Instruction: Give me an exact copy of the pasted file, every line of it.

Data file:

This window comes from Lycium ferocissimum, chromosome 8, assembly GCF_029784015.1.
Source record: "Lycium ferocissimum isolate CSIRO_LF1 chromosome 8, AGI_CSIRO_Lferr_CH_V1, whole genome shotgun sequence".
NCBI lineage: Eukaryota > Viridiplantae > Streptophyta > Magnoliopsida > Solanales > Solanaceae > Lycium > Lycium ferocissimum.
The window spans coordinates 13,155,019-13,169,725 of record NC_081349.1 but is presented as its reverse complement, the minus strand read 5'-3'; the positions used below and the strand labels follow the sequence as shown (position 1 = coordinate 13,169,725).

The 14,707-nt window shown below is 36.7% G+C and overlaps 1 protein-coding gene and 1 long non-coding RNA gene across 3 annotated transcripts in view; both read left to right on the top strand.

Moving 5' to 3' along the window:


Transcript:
This window comes from Lycium ferocissimum, chromosome 8, assembly GCF_029784015.1.
Source record: "Lycium ferocissimum isolate CSIRO_LF1 chromosome 8, AGI_CSIRO_Lferr_CH_V1, whole genome shotgun sequence".
NCBI lineage: Eukaryota > Viridiplantae > Streptophyta > Magnoliopsida > Solanales > Solanaceae > Lycium > Lycium ferocissimum.
The window spans coordinates 13,155,019-13,169,725 of record NC_081349.1 but is presented as its reverse complement, the minus strand read 5'-3'; the positions used below and the strand labels follow the sequence as shown (position 1 = coordinate 13,169,725).

The 14,707-nt window shown below is 36.7% G+C and overlaps 1 protein-coding gene and 1 long non-coding RNA gene across 3 annotated transcripts in view; both read left to right on the top strand.

Moving 5' to 3' along the window: